The Supreme Court in Willers v Joyce  UKSC 43 has held that it is open to a defendant to an underlying civil court action to bring a claim against an unsuccessful claimant for malicious prosecution. The claim by the applicant, which was to recover costs in excess of those awarded on a standard basis in the underlying claim plus damages for loss of reputation, health and earnings, was not an abuse of the court’s process. Whilst it was understandable the costs had been awarded on a standard basis in the underlying claim, there is little doubt that the costs order did not make good the loss suffered by the applicant as a result of the vexatious proceedings.
Posted on: August 9th, 2016
In a welcome outcome for victims of fraud, on 27 July 2016 the Supreme Court handed down judgment in the appeal in Hayward (Respondent) v Zurich Insurance Company Plc (Appellant)  UKSC 48 (see our previous post for the background: http://www.pcblitigation.com/media/does-fraud-unravel-all/), unanimously ruling that the insurer’s appeal should be allowed, the settlement agreement should be set aside and Mr Hayward should be paid a reduced sum. Given that it could not fairly be said that the insurer had full knowledge of the facts, the lead judgment by Lord Clarke stated that he could not “allow Mr Hayward to retain moneys which he only obtained by fraud” as “Mr Hayward knew, Zurich was settling on false basis”.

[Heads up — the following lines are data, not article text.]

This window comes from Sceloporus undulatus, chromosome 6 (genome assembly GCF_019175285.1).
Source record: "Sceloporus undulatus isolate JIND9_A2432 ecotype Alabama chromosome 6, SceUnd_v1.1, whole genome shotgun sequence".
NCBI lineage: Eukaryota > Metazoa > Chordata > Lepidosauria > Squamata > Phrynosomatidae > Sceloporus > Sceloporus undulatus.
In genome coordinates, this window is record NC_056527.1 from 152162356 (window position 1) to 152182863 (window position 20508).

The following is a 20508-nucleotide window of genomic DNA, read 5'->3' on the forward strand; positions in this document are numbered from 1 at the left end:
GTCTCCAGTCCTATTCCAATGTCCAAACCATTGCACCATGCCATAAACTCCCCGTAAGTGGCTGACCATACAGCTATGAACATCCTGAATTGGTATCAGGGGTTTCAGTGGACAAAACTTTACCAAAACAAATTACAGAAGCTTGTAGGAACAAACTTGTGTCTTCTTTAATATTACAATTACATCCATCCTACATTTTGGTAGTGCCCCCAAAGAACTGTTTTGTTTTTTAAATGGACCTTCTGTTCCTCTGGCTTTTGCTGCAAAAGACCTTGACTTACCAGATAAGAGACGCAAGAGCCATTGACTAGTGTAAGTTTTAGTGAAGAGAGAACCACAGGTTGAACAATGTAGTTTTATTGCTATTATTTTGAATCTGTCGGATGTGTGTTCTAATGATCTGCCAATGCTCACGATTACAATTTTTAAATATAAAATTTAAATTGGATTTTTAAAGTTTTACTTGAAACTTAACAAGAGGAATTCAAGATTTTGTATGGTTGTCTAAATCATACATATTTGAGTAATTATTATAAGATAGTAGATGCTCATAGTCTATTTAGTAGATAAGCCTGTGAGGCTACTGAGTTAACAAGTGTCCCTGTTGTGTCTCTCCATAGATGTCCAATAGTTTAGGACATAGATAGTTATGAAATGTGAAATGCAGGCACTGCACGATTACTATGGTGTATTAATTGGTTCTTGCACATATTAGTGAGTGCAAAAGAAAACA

Posted on: June 27th, 2016
Claimants looking to ensure a defendant does not take steps to dissipate his assets prior to judgment are assisted by the introduction of the new ‘notification injunction’ granted by the court in Holyoake v Candy  EWHC 970 (ch).